The process leading to a balance of payments crisis or an exchange rate collapse in a developing economy has also recently been investigated by Edwards (1989), who characterizes a typical crisis as follows. 2/ In most developing countries, fiscal imbalances are to a large extent financed by money creation. Domestic credit expansion above money demand growth typically translates into an excess demand for goods, traded and nontraded, as well as financial assets. The excess demand for tradables generates a loss of foreign reserves for the central bank, while the excess demand for nontradables translates into higher prices for those goods. As a consequence, the real exchange rate appreciates. If fiscal and monetary policies are not. altered, the central bank will eventually “run out” of reserves, and a balance of payments crisis will ensue. The econometric evidence produced by Edwards—based on an analysis of 39 devaluation episodes that took place between 1962 and 1982—supports the view that the probability of a devaluation is strongly affected by the evolution of foreign assets of the central bank, the real exchange rate, and fiscal policy. Essentially, for Edwards, a nominal devaluation is seen as an attempt by the authorities to correct the real exchange overvaluation produced by the expansionary fiscal and credit policies. 3/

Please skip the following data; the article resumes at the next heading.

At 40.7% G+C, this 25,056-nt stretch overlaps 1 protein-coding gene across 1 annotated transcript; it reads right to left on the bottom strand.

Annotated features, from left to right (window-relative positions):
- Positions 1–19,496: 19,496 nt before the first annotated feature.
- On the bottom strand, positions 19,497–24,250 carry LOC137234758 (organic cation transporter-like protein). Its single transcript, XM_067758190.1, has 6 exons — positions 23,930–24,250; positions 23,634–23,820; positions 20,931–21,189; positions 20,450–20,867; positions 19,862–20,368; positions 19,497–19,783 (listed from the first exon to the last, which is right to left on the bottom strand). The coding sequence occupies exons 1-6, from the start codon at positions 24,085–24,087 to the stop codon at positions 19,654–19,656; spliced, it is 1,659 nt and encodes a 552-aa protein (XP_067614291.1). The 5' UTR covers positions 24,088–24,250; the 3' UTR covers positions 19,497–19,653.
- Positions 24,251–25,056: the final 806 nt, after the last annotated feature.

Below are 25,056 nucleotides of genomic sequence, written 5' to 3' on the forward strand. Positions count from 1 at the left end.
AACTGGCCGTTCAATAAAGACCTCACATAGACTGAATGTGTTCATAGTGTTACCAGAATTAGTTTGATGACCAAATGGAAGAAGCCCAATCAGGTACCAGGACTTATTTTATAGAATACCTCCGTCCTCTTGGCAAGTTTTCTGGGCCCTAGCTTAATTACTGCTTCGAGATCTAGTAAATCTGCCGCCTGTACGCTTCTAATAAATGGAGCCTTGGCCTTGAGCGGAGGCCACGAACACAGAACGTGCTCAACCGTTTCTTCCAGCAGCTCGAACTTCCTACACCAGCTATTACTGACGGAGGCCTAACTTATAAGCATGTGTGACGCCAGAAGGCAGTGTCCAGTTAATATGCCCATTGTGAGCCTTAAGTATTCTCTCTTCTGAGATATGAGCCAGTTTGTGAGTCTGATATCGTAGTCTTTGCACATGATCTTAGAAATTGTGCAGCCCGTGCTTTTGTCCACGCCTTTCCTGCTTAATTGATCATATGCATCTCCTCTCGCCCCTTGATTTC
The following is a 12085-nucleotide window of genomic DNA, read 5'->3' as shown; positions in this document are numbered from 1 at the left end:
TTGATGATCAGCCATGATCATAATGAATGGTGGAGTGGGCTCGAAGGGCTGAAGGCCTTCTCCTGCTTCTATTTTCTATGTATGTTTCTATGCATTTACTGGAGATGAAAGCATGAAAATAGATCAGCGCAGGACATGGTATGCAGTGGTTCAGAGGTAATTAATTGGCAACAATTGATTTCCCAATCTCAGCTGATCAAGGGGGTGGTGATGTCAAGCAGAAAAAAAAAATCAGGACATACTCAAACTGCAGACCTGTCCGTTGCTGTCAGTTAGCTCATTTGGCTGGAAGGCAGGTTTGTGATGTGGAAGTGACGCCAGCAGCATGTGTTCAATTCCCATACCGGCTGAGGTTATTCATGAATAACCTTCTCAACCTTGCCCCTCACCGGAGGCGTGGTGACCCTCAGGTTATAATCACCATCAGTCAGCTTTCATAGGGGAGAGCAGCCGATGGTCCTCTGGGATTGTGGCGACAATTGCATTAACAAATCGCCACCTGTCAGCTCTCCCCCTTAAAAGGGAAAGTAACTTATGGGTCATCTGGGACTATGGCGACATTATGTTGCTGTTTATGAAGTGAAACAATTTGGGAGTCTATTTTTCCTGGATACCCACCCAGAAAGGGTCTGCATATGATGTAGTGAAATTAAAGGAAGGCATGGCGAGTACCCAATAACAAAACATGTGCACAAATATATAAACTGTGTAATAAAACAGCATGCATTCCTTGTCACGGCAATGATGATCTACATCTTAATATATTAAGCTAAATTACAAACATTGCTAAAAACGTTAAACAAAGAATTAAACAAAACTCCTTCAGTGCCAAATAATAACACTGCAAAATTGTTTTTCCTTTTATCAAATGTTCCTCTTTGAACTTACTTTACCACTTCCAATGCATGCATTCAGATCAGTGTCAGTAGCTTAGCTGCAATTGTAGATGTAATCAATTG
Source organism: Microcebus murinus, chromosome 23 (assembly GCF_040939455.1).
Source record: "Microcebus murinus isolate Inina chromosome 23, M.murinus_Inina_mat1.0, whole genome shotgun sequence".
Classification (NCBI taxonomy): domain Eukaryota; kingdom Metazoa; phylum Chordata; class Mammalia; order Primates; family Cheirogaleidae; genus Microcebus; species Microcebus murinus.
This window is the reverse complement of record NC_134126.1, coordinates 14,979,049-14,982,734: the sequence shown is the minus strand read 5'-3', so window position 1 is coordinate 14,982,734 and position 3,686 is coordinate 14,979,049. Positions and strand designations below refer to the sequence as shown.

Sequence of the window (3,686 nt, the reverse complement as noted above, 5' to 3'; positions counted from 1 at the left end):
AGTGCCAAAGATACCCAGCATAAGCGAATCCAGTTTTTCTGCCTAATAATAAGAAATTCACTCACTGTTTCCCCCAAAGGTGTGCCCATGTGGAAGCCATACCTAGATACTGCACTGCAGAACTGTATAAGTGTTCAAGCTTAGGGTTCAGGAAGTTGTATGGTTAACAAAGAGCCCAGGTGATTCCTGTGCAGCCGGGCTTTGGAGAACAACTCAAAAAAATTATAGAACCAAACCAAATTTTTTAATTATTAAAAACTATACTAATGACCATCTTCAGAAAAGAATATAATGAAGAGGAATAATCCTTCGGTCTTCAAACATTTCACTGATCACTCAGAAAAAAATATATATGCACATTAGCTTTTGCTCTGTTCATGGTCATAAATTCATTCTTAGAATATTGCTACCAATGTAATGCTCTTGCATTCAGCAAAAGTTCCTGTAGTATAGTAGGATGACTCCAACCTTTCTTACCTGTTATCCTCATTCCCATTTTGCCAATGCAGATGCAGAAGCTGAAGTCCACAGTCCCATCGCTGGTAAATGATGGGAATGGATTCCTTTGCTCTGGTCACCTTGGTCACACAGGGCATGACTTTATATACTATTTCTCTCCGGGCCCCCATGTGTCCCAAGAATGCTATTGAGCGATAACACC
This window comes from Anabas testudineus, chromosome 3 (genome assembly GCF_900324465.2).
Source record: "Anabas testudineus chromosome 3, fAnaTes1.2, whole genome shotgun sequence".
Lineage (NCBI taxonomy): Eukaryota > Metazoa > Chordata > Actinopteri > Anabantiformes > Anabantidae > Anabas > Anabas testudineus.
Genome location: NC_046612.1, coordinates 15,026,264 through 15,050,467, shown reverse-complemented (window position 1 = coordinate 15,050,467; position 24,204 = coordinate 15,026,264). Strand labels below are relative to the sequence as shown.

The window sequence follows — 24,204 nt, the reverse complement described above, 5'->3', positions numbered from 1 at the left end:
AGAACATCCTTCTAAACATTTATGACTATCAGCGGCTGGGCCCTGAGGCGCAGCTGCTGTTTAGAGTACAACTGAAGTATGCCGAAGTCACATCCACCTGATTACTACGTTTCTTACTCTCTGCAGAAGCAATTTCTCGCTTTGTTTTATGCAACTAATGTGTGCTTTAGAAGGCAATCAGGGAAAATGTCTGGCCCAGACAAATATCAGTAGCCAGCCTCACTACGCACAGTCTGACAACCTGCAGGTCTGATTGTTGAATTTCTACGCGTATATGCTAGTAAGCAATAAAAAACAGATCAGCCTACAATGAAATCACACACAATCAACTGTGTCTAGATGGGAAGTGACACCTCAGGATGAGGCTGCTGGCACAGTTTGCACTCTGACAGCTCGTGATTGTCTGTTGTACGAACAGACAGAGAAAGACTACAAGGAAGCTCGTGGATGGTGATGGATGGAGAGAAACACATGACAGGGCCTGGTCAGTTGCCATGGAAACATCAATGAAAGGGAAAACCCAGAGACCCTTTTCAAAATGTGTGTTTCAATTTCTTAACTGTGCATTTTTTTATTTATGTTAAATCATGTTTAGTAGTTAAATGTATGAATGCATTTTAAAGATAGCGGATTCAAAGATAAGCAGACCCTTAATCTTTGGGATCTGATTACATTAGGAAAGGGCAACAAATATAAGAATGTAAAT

This paper develops a stochastic model of recurrent devaluation crises in an economy where foreign exchange controls on both trade and capital transactions lead to the emergence of a parallel market for foreign currency. 4/ The devaluation rule relates the size of the parity change to the level of the spread between the official and parallel exchange rates. Although there are several rationales that can be provided for the mechanism that triggers a devaluation—such as loss of reserves, distorsions created by a growing spread, etc—the paper focuses on the relationship between credit expansion and the yield of the inflation tax under currency substitution. In order to focus the analysis, we consider a rationing scheme which prevents any adjustment in reserves, and which precludes therefore speculative attacks. The major result is that in an economy where a parallel market for foreign exchange plays an important role and where currency substitution is prevalent, a policy of deficit financing through money creation may lead to a “forced” devaluation. Portfolio shifts away from domestic currency may reduce the proceeds from the inflation tax to a level deemed unacceptable by the authorities. In this context, the devaluation can be considered as a way to reverse the process of erosion of the tax base. The analysis also suggests that intensification of foreign exchange controls in an effort to postpone the exchange rate realignment will only make matters worse.